President Donald Trump just fired the first salvo in the upcoming fiscal wars by proposing a drastic $54 billion increase in defense spending as part of the next federal budget, paid for by similar cuts in civilian agencies. The biggest losers under Trump’s proposed budget are foreign aid programs and the EPA, which faced his wrath from the early days of his presidential campaign. The biggest winners, aside from the military itself, are law enforcement agencies and programs for veterans.
With the Trump administration also planning to cut taxes for the next fiscal year, it is unclear where the boosts to the military, law enforcement, and veteran spending will come from. A 10-percent cut to all non-security and non-veteran federal agencies is currently anticipated, terrifying the bureaucracy. Essentially, all federal agencies that do not involve gun-toting will have to “tighten [their] belt, something that families across the country have had to learn to do.”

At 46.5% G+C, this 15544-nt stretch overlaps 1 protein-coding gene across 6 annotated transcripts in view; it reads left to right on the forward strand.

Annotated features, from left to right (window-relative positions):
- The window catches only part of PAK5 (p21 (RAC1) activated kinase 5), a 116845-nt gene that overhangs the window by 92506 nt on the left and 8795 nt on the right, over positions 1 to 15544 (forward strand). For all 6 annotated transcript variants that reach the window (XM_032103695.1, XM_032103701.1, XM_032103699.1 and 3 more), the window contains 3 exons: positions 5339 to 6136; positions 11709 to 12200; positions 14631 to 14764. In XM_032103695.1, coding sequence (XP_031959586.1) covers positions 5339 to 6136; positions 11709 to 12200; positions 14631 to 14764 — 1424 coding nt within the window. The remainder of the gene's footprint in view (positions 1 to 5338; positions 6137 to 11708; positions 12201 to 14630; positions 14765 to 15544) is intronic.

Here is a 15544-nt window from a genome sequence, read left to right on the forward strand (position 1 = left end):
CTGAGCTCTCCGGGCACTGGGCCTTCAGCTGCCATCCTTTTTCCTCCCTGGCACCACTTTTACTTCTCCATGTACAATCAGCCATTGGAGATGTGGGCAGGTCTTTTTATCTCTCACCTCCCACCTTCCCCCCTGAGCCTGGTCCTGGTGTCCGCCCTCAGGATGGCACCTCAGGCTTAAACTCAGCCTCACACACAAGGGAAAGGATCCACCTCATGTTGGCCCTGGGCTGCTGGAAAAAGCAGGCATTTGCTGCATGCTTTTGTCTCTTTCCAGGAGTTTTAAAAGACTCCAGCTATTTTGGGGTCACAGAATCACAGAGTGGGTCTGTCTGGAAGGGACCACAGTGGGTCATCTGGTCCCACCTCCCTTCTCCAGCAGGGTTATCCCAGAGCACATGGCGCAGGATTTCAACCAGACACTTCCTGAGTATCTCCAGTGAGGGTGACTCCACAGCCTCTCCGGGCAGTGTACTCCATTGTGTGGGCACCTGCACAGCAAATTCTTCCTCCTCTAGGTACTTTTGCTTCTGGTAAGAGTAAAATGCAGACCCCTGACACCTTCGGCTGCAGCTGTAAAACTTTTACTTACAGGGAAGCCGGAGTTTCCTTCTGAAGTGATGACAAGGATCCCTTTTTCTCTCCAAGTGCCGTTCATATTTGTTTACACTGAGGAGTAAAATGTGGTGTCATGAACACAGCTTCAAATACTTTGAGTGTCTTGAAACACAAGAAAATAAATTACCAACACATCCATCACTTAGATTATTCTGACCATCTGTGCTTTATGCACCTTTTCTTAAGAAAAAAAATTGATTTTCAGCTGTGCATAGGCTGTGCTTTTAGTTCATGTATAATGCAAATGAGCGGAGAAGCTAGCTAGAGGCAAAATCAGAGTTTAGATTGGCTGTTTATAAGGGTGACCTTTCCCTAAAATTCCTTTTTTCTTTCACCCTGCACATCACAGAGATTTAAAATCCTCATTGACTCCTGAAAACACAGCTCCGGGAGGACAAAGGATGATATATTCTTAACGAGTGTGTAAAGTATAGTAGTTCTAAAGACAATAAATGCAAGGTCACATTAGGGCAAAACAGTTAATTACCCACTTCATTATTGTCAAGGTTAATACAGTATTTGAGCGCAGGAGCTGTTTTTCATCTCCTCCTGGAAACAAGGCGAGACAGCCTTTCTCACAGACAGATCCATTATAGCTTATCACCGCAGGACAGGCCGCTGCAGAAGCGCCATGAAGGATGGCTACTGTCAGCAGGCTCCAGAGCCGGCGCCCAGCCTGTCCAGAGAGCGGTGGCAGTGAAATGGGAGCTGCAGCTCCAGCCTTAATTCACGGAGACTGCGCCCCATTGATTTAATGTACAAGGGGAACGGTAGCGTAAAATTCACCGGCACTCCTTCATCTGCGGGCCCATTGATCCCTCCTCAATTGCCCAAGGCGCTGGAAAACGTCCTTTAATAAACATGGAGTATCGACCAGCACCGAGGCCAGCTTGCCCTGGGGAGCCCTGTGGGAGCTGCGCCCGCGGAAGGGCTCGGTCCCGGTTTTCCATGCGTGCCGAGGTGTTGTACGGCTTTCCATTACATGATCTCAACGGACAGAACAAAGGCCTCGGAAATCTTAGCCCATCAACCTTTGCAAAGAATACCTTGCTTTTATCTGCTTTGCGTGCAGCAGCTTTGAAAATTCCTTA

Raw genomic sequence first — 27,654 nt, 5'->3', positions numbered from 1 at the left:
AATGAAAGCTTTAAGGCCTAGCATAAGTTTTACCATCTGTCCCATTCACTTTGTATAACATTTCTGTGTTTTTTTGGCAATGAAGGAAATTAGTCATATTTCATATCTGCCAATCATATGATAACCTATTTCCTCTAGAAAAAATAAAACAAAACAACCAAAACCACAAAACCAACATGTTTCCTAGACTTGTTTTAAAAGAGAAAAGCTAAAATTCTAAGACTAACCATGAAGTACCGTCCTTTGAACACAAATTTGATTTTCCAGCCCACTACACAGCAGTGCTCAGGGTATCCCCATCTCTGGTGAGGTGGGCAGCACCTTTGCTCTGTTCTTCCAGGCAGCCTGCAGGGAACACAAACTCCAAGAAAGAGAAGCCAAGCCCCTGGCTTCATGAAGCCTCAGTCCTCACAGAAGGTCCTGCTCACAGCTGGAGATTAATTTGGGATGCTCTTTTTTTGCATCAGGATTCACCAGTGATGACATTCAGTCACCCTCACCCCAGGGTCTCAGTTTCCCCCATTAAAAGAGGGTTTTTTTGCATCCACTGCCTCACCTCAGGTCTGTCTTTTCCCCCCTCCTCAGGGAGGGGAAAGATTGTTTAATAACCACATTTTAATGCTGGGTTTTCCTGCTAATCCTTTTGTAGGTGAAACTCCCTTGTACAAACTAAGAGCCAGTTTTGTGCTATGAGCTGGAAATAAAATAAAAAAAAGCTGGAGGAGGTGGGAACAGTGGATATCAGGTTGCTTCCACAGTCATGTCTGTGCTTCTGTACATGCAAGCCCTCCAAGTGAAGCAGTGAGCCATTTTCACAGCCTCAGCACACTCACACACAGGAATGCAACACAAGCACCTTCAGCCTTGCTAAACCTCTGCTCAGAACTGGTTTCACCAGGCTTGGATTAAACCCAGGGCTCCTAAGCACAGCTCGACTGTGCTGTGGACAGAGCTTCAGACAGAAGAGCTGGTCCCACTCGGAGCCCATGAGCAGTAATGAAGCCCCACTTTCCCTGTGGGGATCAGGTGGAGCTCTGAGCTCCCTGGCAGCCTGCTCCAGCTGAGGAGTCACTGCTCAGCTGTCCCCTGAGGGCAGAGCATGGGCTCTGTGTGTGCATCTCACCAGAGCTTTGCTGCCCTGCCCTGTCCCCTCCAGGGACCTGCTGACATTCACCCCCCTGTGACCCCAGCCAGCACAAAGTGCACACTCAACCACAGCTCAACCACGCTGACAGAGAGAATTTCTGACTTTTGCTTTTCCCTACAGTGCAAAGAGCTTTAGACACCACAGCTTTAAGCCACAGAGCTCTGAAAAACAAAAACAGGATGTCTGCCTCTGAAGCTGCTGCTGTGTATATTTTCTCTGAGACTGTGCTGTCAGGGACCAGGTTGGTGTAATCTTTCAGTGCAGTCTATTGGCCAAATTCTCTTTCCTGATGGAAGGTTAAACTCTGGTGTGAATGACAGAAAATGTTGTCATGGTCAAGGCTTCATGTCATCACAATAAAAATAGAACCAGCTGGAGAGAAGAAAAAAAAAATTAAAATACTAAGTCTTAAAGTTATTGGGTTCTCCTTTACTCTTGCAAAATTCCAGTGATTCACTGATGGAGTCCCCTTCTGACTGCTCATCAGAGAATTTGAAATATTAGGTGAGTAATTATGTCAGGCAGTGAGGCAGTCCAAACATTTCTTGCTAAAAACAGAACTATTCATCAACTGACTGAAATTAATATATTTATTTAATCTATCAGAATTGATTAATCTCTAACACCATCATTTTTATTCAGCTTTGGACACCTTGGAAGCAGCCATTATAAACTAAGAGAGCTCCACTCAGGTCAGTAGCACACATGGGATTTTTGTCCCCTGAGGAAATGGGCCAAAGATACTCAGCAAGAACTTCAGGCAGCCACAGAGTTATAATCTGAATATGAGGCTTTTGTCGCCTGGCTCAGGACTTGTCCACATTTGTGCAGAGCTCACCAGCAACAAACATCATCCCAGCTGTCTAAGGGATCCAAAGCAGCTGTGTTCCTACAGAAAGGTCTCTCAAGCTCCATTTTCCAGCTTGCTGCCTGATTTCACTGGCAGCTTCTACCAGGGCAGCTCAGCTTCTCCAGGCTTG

Having “belt-tightening” talk come from an obese billionaire is certainly insulting to all federal employees whose jobs are potentially on the chopping block because they do not wield firearms. It’s also likely that everyone’s belt-tightening (outside of the veterans and federal gun-toters) will increase in the coming years as Trump’s defense-friendly budget hurts the economy. Basically, Trump is shifting government dollars from being more productive to being less productive.
Why is that? Defense spending creates the fewest jobs per government dollar. It is literally your worst fiscal policy option to boost the economy. Instead, we should spend the money on education or health care, as Democratic presidential candidate Bernie Sanders would have done. Defense spending does not inject its dollars as widely or efficiently into the macro economy as do virtually all other federal spending options. One reason? Defense contractors are notoriously wasteful.